Referring to FIG. 2, a cross section of towel 10 is shown. Towel 10 comprises outer ply 46, outer ply 48, inner ply 50 and inner ply 52. The border 28 adjacent the top edge 14 and bottom edge 22 of the plies is shown having less thickness than the central portion 53 of the towel. Quilting points 42 also have a smaller cross-sectional thickness than the central portion 53. The sheet can be quilted by placing resin at quilting points 42 and then applying pressure to the plies. The resin applied between the plies to form the quilting points 42 also adheres the plies together in a resin ply laminate similar to the border 28. The quilting point 42 forms a quilting depression 44 having a cross sectional dimension which is less than the surrounding thickness of towel. The quilting increases the strength of the towel though additional bonding of the plies together and provides additional surface area for absorbing liquids. The quilting also provides a pleasing appearance which is similar to that of a soft quilted fabric and may form an attractive pattern. In areas where the resin is not supplied in sufficient amounts to bind the plies together, for example loft area 54, the towel fluffs out to a greater thickness which provides a cushioned softness and greater surface area.

The body towel is preferably comprised of a non-woven fiberous sheet having a plurality of plies. It is preferred that the outer ply be formed from a soft paper material, such as tear resistant tissue or other soft paper material. The inner plies are not required to be as soft because they do not contact the skin, but they must be absorbent. The inner plies may be selected for resistance to tearing and for their absorbency. It is also preferred that the plies of the sheet have a basis weight from about 10 to about 60 grams per square meter. The thicknesses and number of the plies may be varied to provide differing amounts of absorptive capacity and flexibility characteristics of the towel. It is contemplated that the thickness of the towel ma be from 1/16 inch to 3/16 inch thick. A towel 1/8 inch thick is especially preferred.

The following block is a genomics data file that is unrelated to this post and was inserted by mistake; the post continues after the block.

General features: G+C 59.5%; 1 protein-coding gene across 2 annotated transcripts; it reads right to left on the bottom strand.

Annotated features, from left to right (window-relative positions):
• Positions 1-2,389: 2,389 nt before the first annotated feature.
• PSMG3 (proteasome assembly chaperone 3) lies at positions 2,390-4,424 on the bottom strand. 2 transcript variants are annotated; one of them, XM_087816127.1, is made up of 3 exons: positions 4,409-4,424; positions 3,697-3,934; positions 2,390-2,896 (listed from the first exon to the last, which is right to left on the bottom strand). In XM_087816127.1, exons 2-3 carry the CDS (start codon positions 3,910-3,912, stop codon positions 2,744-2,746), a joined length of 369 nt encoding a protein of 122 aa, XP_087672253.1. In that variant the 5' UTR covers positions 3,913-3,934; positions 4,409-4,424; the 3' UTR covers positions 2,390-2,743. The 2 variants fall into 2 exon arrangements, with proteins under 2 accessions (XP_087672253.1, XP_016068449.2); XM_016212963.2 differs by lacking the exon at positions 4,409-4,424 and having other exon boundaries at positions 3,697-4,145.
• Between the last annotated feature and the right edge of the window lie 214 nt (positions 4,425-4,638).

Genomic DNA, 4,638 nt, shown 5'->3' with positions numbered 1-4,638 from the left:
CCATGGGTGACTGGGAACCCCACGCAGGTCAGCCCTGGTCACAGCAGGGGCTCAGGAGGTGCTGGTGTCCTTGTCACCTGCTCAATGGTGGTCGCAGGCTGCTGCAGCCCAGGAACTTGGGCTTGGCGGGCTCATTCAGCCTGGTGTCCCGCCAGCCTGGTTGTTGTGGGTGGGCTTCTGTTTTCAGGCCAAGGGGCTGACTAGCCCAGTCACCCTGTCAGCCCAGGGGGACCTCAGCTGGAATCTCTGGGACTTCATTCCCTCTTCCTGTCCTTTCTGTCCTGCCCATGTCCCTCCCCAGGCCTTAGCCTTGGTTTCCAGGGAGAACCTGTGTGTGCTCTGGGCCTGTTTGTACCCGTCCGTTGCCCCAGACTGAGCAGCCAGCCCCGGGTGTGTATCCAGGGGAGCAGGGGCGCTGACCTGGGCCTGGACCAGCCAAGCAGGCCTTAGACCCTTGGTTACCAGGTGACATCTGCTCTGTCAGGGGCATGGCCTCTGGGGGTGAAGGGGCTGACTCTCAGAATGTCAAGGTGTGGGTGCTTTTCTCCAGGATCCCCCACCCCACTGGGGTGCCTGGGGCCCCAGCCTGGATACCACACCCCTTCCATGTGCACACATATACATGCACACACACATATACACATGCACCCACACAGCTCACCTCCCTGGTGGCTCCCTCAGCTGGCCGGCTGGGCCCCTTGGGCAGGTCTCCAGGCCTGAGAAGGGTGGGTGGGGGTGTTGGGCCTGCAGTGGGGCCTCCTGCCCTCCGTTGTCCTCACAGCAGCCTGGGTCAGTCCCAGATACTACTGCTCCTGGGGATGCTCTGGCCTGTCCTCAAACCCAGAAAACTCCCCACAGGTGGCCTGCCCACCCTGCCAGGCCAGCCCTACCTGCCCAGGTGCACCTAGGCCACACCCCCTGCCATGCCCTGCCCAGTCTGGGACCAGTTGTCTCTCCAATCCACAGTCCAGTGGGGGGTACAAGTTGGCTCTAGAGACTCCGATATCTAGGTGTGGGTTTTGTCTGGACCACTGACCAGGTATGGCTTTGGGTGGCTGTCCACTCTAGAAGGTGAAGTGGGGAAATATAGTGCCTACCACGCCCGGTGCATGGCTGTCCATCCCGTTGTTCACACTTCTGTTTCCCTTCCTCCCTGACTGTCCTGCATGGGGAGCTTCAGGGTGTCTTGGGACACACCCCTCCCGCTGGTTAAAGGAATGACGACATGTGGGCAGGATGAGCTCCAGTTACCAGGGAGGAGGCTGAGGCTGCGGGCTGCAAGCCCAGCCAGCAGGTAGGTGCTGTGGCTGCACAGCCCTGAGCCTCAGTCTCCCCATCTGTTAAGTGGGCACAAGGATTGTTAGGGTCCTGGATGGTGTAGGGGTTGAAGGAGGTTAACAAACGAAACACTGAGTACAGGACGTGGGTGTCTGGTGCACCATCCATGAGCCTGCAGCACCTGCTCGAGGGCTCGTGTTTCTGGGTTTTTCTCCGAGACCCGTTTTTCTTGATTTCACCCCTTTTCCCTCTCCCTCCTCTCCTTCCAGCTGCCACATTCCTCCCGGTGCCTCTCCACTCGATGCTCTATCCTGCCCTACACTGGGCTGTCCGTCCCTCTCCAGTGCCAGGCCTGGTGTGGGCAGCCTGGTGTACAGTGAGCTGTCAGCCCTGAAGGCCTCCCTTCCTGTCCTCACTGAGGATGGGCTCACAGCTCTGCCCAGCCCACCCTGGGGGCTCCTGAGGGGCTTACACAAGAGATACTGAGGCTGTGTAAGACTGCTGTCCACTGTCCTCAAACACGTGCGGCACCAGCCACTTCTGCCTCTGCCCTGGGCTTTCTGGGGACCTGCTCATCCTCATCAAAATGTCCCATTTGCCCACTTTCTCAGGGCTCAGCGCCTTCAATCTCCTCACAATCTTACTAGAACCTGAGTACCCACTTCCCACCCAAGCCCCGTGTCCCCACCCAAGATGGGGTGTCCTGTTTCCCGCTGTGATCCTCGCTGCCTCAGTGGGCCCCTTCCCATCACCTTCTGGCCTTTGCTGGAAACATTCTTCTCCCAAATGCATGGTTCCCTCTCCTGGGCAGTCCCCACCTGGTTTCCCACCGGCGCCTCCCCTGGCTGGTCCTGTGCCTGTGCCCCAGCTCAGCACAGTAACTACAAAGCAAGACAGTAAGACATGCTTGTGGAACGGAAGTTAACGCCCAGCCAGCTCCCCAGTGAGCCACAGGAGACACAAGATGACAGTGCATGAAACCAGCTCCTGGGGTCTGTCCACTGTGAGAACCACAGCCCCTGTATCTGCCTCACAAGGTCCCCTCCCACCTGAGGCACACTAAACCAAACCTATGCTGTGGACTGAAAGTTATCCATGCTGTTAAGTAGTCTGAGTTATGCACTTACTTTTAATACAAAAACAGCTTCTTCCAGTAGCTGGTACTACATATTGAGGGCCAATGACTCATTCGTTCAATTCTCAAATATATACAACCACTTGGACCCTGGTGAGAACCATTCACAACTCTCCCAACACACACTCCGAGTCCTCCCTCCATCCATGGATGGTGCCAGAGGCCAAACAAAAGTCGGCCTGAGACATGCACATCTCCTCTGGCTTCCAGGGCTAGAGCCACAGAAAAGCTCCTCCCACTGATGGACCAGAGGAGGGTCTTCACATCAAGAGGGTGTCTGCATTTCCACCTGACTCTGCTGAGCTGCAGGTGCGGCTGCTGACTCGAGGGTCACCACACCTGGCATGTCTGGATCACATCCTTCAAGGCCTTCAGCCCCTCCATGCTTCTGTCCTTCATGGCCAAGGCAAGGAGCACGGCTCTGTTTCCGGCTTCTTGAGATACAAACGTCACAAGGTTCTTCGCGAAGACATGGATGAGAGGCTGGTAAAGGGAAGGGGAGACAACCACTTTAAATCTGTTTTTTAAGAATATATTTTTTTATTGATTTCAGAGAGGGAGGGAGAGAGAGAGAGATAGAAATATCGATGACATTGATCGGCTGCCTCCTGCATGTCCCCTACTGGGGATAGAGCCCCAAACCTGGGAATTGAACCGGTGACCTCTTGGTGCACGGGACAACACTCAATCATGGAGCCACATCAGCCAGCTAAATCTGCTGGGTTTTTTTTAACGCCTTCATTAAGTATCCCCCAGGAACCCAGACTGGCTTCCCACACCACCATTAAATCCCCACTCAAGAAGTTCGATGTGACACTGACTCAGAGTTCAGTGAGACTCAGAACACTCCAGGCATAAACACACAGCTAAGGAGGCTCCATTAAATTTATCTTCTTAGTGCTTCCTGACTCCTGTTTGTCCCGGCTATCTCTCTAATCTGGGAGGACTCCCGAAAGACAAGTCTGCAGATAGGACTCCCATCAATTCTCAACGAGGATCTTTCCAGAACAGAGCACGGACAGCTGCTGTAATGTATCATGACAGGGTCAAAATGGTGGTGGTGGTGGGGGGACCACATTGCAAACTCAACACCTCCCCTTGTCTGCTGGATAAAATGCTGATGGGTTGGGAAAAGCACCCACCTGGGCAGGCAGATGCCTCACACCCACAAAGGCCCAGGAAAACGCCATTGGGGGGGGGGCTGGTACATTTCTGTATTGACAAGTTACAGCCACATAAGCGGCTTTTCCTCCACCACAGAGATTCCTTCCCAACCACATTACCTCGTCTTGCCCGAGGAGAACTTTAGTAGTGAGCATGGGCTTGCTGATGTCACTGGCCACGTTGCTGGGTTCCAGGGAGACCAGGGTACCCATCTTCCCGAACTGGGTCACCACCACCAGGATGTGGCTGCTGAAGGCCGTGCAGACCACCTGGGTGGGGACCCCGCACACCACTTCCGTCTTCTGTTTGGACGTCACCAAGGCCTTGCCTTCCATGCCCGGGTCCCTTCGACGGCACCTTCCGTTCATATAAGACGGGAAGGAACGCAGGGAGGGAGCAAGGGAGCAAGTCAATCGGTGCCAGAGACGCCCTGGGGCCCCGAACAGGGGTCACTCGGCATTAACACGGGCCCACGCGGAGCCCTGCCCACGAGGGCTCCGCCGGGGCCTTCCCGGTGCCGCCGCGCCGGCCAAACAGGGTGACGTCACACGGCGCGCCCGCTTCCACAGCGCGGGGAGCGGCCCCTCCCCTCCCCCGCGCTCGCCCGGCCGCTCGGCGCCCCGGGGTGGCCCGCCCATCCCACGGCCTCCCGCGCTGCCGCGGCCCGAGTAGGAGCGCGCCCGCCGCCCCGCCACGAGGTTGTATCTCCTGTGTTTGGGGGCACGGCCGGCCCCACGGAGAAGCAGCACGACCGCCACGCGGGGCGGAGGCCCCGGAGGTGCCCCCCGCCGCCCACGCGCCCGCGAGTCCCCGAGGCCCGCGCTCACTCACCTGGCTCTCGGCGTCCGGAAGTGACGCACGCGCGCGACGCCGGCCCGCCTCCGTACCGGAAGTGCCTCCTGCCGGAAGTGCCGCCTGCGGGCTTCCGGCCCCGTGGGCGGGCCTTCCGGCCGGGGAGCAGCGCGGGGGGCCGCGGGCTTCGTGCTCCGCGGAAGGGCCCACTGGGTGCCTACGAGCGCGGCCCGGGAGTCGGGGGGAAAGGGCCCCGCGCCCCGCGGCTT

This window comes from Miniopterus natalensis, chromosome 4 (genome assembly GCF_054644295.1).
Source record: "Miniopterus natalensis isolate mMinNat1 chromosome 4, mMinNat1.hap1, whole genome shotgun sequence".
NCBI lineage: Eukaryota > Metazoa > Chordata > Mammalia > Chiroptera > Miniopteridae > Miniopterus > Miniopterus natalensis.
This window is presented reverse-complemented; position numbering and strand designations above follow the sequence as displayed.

An important characteristic of the towel is sufficient wet strength to enable the towel to dry a bather and to be secured about the bather without risk of tearing or loss of structural integrity when the towel is wet. It is contemplated that the towel be treated to improve its resistance to tearing when wet by applying a wet strength resin to the plies. The same type of resin which is applied to the border 28 and the quilting points 42 may also be applied to enhance the wet strength of the towel. Preferred wet strength resins include acrylic latex, polyvinyl alcohol, polyvinylpyrrolidone, protein adhesives, methylcellulose derivatives or combinations thereof.

It is also contemplated that resin be applied to the outer plies in a grid pattern to increase the tear resistance of the towel. Alternatively, reinforcing fibers may be incorporated into the plies for added strength. It is preferred that the resin be biodegradable to provide a biodegradable towel for environmental considerations.

The disposable bath towel may be imprinted with different colors and different patterns as decoration. An attractive scent may be applied to the bath towel. The bath towel may also be imprinted with logos for advertising promotions. It is also contemplated that the disposable towel be embossed with decorative designs to compliment the colored pattern for enhanced consumer appeal. The number and spacing of the quilting points may also be varied. The towel quilting may also be arranged in a distinctive pattern for product identity and aesthetic purposes.

FIG. 3 illustrates the towel 10 shown in FIG. 1 wrapped around a person and secured thereto with the tie passing through the apertures. The user inserts the end 13 of tie 12 through an aperture 16 spaced from side edge 26 a distance corresponding approximately to the person's waist size. Then, the person inserts the tie 12 back through aperture 17 near side edge 26 to secure the tie end 13 and the towel about their body. The tie can pass through many apertures to minimize the risk that the towel will slip off the user. In the preferred embodiment, apertures 16 extend inward from side edge 24 and apertures 17 extend inward from side edge 26 along top edge 14. Alternatively, apertures can be spaced along the entire length of the border at the top 14 of the towel.